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Day 30: Halfway there? Maybe … maybe not


 

Batchawana Bay, Ontario

Trans-Canada distance: 3,481 km

Actual distance driven: 9,643 km

NOW:  (Batchawana Bay, Ont.) The halfway point of the Trans-Canada Highway is officially here, about 50 kilometres north of Sault Ste.-Marie. Tristan and I swung the Camaro into the picnic area that marks the point beside the Chippewa River, and we shot a video to commemorate the occasion. Now we’re staying at a motel just to the north, but the advertised wifi is so slow that I can’t upload the video. Check back here – I’ll put it up over the weekend.

At the halfway point

At the halfway point

I’m not so sure that this is still the halfway point, though. When Walter Stewart crossed the country on the Trans-Canada in 1965, he wrote that the road was 7,714 kilometres long. When I asked the federal Department of Transportation for the highway’s official length, I was told that it’s “about 8,000 kilometres,” which I think they just took from Wikipedia. But I’ve been keeping a pretty careful eye on distances, and if my current reading of 3,481 kilometres is accurate, then this point is well short.

The truth is the highway is evolving, being straightened and smoothed and bypassing cities. Perhaps the Trans-Canada just isn’t as long as it used to be, or perhaps my distance logs are hopelessly flawed. It’s difficult to believe, after all, that the Trans-Canada is a thousand kilometres shorter than it once was. I guess I’ll know better once I get to Mile One in Victoria.

THEN: (Sault Ste.-Marie) This was the final stop for both Wilby and Haney in 1912, and Dr. Perry Doolittle in 1925, before giving up on the road across Canada for a while. There was just no road north of Sault Ste.-Marie that led around Lake Superior, though construction was pressing ahead in ’25 and Doolittle drove a few kilometres to the end of the road before turning back for the Soo.

Riding the rails north of the Soo

Riding the rails north of the Soo

In 1912, Wilby and Haney loaded their REO onto a schooner across the lake for Fort William, now part of Thunder Bay; in 1925, Doolittle swapped the wheels on his Model-T Ford for metal train wheels and took to the railroad tracks, registered as a special train to coordinate with the regular locomotives.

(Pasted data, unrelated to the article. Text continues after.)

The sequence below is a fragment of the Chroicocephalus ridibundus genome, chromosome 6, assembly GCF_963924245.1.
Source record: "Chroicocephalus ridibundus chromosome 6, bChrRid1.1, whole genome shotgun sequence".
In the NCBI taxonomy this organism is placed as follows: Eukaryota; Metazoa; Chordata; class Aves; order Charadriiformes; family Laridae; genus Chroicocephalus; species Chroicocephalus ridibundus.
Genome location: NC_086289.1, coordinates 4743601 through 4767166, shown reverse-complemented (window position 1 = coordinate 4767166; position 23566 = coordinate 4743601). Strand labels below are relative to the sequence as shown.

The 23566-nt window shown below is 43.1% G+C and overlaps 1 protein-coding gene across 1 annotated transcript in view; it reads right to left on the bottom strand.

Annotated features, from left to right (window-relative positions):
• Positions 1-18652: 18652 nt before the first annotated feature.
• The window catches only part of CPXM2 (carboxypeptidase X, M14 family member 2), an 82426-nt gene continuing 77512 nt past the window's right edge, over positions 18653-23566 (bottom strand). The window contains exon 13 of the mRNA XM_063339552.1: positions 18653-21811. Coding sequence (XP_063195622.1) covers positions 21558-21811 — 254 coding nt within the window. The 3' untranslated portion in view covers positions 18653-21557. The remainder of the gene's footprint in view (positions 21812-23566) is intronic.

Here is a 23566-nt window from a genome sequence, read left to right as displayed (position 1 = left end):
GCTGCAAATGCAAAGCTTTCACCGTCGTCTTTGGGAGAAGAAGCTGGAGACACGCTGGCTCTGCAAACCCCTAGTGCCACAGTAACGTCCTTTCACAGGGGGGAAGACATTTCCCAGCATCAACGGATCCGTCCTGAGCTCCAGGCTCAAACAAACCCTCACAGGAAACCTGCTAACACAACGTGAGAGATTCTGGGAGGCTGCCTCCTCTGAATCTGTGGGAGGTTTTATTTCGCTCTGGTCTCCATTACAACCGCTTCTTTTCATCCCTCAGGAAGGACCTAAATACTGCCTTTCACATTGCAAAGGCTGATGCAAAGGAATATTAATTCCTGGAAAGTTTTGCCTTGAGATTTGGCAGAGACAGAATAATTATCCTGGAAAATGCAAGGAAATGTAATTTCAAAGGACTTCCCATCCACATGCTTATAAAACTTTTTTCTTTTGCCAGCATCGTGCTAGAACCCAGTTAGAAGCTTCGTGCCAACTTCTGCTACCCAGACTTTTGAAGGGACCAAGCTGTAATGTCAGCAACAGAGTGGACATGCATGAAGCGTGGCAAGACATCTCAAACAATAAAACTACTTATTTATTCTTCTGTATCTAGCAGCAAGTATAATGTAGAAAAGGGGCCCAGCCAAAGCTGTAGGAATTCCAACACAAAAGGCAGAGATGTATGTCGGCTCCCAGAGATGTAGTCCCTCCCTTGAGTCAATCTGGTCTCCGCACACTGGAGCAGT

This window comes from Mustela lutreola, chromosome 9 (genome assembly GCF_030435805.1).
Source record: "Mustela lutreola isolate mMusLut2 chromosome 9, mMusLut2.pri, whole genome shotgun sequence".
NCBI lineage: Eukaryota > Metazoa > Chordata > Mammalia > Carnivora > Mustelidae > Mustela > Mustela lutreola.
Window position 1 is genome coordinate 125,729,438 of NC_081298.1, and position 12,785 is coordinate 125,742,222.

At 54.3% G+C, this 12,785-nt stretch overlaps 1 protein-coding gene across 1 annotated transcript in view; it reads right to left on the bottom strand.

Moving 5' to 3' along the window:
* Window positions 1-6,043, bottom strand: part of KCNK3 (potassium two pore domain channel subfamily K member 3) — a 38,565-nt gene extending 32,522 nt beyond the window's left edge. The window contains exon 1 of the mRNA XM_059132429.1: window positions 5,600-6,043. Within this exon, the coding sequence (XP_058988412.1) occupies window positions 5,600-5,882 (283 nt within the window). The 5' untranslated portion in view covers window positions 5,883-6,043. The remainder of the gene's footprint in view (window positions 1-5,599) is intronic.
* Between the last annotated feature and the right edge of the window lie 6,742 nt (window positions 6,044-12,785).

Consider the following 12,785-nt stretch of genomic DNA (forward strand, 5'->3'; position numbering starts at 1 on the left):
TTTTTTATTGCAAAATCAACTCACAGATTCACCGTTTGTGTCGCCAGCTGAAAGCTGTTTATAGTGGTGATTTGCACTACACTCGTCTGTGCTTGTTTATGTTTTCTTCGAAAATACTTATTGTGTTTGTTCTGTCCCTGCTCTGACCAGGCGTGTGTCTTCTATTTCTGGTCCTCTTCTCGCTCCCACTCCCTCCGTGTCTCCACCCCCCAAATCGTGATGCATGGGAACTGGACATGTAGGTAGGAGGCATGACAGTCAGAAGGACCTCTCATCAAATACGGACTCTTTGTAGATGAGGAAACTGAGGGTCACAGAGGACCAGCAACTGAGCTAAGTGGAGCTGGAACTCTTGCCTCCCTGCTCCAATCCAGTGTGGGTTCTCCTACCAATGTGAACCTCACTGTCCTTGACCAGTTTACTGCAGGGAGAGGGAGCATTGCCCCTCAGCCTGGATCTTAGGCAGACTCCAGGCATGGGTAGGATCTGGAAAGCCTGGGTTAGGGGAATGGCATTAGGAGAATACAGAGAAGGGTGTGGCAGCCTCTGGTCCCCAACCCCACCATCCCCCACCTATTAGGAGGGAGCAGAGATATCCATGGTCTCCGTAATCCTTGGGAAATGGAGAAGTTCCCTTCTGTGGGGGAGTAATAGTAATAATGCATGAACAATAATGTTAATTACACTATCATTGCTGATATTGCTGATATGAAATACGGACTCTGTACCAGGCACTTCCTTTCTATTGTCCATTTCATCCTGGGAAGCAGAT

I’ll be attaching an excerpt from the 1925 movie of the drive north on the tracks, but I can’t do it today – the wifi is too slow here to upload movies. Check back here over the weekend, but in the meantime, here’s a movie already up of the Model-T practising for the train tracks at Quebec City.

SOMETHING DIFFERENT …  (Bruce Mines) The Simpson copper mine shaft only operated for one year, from 1846-1847, but that didn’t deter the small town of Bruce Mines from opening it to the public.

The old Simpson copper mine

The old Simpson copper mine

The problem is that the public doesn’t know.

“You’re the first tour we’ve given today, and we didn’t have anybody yesterday,” said Jenna Thompson, a university student from the town hired as a guide for the summer. “Lots of people tell us we should have better signs. Tops, we have maybe four tours a day.”

It’s an interesting and well-informed tour, though the shaft is more of a four-metre-deep trench than a traditional mine. On the second week of this drive from St. John’s, I stopped at a coal mine outside Springhill, Nova Scotia, and there I walked with a guide for a hundred metres or so into the wet ground. When he shut the door and turned out the lights, the blackness was absolute, darker than anything I’ve ever experienced. After just a few minutes in such darkness, people become disoriented, dizzy, nauseous and fall to the floor. It was astonishing.

But the copper mine here was still a worthwhile visit, down into the coolness of the rock. It was opened for tours in 1992 but closed the last couple of years; this is the first summer it’s reopened. Take a look at its Facebook page if you want to know a bit more (though it’s still being built), or stop in next time you drive through town – if you can see the signs to find it.

The start of a fancy board

The start of a fancy board

SOMETHING FROM TRISTAN, 12: (Sault Ste.-Marie ) Today I reached the first step of my goal for this journey. My plan is to visit various skateboard shops across the country and construct my first completely custom skateboard.

I started off today by purchasing a skateboard deck at the West 49 in Sault Ste.-Marie. It is made by the company Almost, and is the Rodney Mullen version – he’s a famous skateboarder.

It is lightweight, durable, and almost (that is an unintentional pun) the same dimensions as my old board, so it will be easy to get used to. I can’t wait for the whole thing to be done!


 

Day 30: Halfway there? Maybe … maybe not

  1. Great story so far Mark, I think a lot of people have forgotten about the joys of a road trip and to drive safe and have fun!

  2. Batchawana Bay, not Betchawana Bay.

    • You’re right – thanks. I’ve fixed it. It means “swift rapids” in the original native language. This was a Freudian slip I think, since I spent the day telling Tristan it was named from the Voyageurs paddling into the bay and saying to each other: “Betchawana go for a swim, eh?”

  3. When you get to Victoria, you’ll discover the start of the highway is Mile 0, not Mile 1.

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